There are countless Americans who would struggle to get through the day without coffee. But suppose your favorite morning drink could also cut your diabetes risk? Strange as it may sound, a recent study suggests that this could be the case.
Filtering Out the Bad Stuff
This report was authored by researchers from Chalmers University of Technology and Umeå University, both located in the country of Sweden. According to this group, those who regularly consumed filtered coffee (as opposed to boiled) were less likely to develop diabetes. Compared to subjects who drank one or fewer cups of filtered coffee daily, people who drank two or three cups saw their diabetes risk fall by 60 percent. In contrast, the researchers found no such relationship between the consumption of boiled coffee.
The reason for these varying results stems from a type of molecule known as diterpenes, which previous research has found to be harmful to the heart. In a Chalmers University press release, study author Rikard Landberg stated that “it has been shown that when you filter coffee, the diterpenes are captured in the filter. As a result, you get the health benefits of the many other molecules present, such as different phenolic substances. In moderate amounts, caffeine also has positive health effects.”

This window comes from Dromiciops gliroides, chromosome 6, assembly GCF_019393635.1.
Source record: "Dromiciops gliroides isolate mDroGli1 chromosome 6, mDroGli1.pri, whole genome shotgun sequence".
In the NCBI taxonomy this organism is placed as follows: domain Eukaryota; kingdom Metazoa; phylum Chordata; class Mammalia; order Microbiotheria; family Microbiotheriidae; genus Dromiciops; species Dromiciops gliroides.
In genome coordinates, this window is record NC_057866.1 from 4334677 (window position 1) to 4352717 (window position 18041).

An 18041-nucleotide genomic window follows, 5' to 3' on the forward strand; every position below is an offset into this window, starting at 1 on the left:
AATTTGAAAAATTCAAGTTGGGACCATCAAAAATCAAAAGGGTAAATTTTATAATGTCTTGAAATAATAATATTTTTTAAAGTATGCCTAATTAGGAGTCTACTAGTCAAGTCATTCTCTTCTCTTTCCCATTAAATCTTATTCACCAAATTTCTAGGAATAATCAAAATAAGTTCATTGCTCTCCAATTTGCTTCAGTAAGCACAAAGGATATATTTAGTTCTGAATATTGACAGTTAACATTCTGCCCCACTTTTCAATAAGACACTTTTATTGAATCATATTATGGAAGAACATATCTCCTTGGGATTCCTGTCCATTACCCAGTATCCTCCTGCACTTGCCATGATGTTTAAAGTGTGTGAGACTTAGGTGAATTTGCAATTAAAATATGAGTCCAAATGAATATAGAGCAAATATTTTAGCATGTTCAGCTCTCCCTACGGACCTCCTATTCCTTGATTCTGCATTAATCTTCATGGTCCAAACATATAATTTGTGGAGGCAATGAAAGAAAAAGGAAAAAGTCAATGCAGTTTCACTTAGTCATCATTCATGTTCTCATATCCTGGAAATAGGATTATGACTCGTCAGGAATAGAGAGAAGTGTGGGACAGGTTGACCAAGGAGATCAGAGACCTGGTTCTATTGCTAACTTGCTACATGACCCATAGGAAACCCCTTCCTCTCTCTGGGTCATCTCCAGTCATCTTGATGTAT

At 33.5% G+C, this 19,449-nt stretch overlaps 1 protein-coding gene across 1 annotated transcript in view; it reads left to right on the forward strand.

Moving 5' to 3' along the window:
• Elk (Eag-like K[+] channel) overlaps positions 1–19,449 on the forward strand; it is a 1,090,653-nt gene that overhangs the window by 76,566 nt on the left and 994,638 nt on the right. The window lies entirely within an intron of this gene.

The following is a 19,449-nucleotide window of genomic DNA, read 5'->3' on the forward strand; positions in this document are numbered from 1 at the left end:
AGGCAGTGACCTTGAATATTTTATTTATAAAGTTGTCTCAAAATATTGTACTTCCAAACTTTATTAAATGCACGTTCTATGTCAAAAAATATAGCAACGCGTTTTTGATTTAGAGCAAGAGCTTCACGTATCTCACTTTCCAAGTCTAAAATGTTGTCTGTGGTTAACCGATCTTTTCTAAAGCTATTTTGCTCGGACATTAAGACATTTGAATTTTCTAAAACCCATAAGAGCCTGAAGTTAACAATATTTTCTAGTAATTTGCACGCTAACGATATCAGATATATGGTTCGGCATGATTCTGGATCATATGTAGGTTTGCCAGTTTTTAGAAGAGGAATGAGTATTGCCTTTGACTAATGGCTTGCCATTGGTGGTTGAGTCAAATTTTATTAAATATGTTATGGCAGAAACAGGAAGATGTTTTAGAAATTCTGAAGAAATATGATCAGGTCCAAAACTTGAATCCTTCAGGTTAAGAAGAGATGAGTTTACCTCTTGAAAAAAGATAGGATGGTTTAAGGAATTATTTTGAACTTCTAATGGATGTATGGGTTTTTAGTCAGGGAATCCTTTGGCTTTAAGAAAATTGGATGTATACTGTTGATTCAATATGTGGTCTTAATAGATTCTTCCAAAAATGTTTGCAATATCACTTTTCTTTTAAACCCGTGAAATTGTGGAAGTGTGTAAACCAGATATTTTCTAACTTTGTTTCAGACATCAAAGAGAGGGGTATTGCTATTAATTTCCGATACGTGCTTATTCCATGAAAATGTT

Hitting the Mark
So does this mean coffee drinkers should start to celebrate? Not quite. The study only covered filtered coffee, along with coffee made from boiling grounds in water. This means that a wide range of coffees prepared in various ways – including instant, espresso, cafetière, and percolator coffees – were not analyzed by the research team.
Furthermore, the authors also cautioned that there are other factors to consider besides filtering. The type of beans used in the brewing process, for example, have a major say in how a particular coffee affects the body.
One thing which warrants mentioning is how the team arrived at their results. Aside from having participants fill out dietary questionnaires, the study authors employed a new technique called metabolomics. Thanks to this novel approach, they could consistently determine the blood concentration of molecules from various foods and drinks.
The study’s lead author, Lin Shi, praised metabolomics as “a fantastic tool, not just for capturing the intake of specific foods and drinks, but also for studying the effects that that intake has on people’s metabolism. We can derive important information on the mechanisms behind how certain foods influence disease risk.”